College baseball: Indiana continues dramatic postseason run in hope for trip to Omaha
LEXINGTON, Ky. — Here are a couple of things you don’t see every day in an NCAA baseball regional:
A guy need 25 pitches to escape a wobbly first inning and then throws a complete game (Boy, did Indiana need that from Jonathan Stiever Saturday, after losing in 12 innings the night before, and now trying to survive the pitching meat-grinder that it is the loser’s bracket).
A hitter go 1-for-15 in his conference tournament, but then hit three home runs in five at-bats (Ditto, from Logan Sowers, who struck out eight times in three Big Ten games last week but has six hits and 17 total bases in two regional outings and sent shots out of Cliff Hagan Stadium in every direction Saturday).
The Hoosiers’ 11-2 breeze past Ohio was noticeable on a busy NCAA tournament Saturday because of a couple of reasons. (A) Indiana is a dangerous if somewhat unpredictable opponent for the rest of this weekend in Lexington. And (B) few teams in the nation have ridden the thrill ride the Hoosiers have the past two weeks.
“I challenged them,” coach Chris Lemonis said of 34-23-2 Indiana. “Somebody’s coming out of the loser’s bracket and winning a regional. Somewhere, 16 sites, somebody’s coming out of the loser’s bracket, and that’s our goal.”
Talk about a flair for the dramatic. In the past fortnight, the Hoosiers...
- Opened the Big Ten tournament by blowing a 4-1 lead and losing to Minnesota 5-4.
- Stayed alive by outlasting Michigan 5-4 in 13 innings, and 4 hours and 28 minutes — by time, the longest game in Big Ten tournament history. Indiana let go of a 4-3 lead in the ninth. The two teams combined to strike out 26 times.
- Were eliminated by Minnesota 9-8 after leading 6-0 in the sixth and 8-4 in the eighth. The Gophers opened their eighth with five consecutive hits, including a three-run homer to take the lead.
- Lost their opener at the Lexington regional Friday to NC State 7-6 in 12 innings. The tying run was at third on the last out. This one took even longer — 4:33 — than the Minnesota game. The Hoosiers had leads of 3-1, 4-2 and 5-4. The Indiana pitchers were dodging trouble all night; NC State put the leadoff hitter on base in 10 of the 12 innings.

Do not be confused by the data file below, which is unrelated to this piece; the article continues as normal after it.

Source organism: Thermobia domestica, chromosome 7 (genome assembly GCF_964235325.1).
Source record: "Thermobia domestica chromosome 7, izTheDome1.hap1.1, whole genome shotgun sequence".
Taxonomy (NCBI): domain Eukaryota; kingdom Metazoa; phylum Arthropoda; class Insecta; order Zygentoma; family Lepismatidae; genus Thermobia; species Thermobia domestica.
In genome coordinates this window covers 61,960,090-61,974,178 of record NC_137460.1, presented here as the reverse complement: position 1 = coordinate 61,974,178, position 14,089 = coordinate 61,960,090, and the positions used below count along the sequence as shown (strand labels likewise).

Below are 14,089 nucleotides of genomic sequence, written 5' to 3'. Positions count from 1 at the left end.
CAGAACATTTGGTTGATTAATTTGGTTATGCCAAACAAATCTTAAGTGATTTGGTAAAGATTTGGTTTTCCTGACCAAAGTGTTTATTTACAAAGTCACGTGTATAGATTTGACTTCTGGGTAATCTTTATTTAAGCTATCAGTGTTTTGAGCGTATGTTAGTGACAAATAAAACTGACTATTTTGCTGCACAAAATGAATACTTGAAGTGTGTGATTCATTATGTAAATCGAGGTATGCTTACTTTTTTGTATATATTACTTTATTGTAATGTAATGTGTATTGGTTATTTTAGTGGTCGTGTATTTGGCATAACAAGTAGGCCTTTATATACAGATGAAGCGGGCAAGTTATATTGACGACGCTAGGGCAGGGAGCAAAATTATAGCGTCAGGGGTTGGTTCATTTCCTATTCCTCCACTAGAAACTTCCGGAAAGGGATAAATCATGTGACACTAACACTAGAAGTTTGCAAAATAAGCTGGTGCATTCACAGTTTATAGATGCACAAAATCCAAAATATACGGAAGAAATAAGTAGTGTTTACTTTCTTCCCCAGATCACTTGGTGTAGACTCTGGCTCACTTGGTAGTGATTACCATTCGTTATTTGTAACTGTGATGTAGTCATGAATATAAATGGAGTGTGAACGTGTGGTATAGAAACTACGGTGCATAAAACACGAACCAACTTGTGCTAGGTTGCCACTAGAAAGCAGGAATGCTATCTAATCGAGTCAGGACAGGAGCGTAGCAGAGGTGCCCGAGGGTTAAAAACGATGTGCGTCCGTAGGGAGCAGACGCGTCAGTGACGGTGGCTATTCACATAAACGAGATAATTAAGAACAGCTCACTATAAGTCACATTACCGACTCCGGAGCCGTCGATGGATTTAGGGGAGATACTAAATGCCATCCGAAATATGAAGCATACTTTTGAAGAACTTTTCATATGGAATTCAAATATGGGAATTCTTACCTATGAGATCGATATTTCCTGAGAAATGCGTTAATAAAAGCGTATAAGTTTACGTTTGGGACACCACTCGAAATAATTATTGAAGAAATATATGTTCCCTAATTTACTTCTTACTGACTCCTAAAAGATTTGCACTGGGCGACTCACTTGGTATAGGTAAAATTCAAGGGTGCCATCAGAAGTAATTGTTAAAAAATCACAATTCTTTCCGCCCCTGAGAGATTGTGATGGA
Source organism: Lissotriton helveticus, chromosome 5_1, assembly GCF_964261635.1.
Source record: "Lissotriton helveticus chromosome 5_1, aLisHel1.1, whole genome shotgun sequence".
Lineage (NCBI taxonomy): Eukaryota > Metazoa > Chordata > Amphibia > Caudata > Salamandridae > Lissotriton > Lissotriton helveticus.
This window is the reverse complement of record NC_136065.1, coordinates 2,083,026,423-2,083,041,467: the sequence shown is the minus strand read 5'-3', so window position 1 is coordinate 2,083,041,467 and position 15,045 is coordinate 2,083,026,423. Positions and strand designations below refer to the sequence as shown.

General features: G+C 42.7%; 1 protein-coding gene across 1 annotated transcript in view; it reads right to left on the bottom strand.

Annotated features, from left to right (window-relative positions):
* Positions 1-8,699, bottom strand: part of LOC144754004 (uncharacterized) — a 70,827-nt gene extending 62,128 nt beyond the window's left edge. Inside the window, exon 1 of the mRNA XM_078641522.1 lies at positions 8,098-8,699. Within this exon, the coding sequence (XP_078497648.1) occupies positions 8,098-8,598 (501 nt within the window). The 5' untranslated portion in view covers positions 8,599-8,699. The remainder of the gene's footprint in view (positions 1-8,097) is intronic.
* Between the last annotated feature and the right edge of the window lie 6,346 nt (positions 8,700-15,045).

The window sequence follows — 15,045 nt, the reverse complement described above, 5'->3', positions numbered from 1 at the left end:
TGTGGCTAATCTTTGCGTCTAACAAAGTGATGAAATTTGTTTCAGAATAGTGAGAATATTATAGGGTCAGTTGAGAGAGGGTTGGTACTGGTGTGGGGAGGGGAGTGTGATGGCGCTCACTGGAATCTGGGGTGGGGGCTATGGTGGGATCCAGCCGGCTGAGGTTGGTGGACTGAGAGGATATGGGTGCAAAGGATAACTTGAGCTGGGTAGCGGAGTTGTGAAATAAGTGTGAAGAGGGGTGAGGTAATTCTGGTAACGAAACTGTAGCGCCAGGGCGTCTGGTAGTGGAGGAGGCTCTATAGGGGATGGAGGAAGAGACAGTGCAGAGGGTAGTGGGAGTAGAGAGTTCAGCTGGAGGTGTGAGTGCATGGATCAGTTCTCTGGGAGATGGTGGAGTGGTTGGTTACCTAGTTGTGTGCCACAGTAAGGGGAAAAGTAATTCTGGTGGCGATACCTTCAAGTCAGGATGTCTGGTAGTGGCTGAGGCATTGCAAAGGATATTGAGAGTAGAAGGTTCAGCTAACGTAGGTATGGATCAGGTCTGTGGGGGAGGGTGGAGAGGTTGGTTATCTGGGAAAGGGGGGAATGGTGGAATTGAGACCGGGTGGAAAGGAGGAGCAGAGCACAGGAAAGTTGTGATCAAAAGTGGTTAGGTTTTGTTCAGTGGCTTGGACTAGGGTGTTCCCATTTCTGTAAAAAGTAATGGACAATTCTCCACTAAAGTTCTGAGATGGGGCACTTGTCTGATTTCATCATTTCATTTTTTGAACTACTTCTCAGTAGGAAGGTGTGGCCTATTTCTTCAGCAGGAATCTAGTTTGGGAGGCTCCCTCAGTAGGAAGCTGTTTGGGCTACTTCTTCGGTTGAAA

You wonder what all that can do to a coach.
“Gray hair,” Lemonis answered. But he mentioned Indiana has had lots of games like that this year, which is why it was so important that the hits just keep on coming against Ohio, especially those by Sowers that were landing in the parking lot.
“We’re trying to add on and add on and add on, because we’ve given up leads of seven, six, five. Very few games like this for us this year. We’re always in a dogfight, it feels like. The kids are used to it.”
One good way to cure a shaky bullpen: Never have to take out the starter. Plus, score lots of runs.
So what got into Sowers?
“Just trying to stay a little bit more relaxed,” he said. “I think I was trying to do too much in the Big Ten tournament.”
The first two blasts Saturday, both the opposite way to right-center, he knew were gone. The third, pulled to left, he thought was a harmless fly. “It just kept going.”
And what was wrong with Stiever in the first inning, when Bobcats scored twice, and a pitcher who had six walks in 68 innings all season issued three in the first six hitters?
“I probably was a little too pumped up,” he said.
“He didn’t breathe for the first four hitters,” Lemonis said. “He held his breath, which is amazing you can hold your breath that long.”
A double play got Stiever out of the inning, he found his rhythm, and that was it for Ohio. Stiever went through the last eight innings in 94 pitches. So the Hoosiers, who missed the NCAA tournament in 2016, moved on from Friday’s excruciating loss and lived to play another day. But it had been a restless Friday night for Lemonis.
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“It was tough. I got a text from one of my buddies this morning and he said, 'What were you doing last year?' I said, 'All right, I’m going to turn the page real quick, because last year I was sitting on the couch watching everybody else play.'”
His team will play at least one more day, with a rested pitching staff and a potent lineup, and a recent history of raucous games. Keep an eye on Indiana. It probably won’t be boring.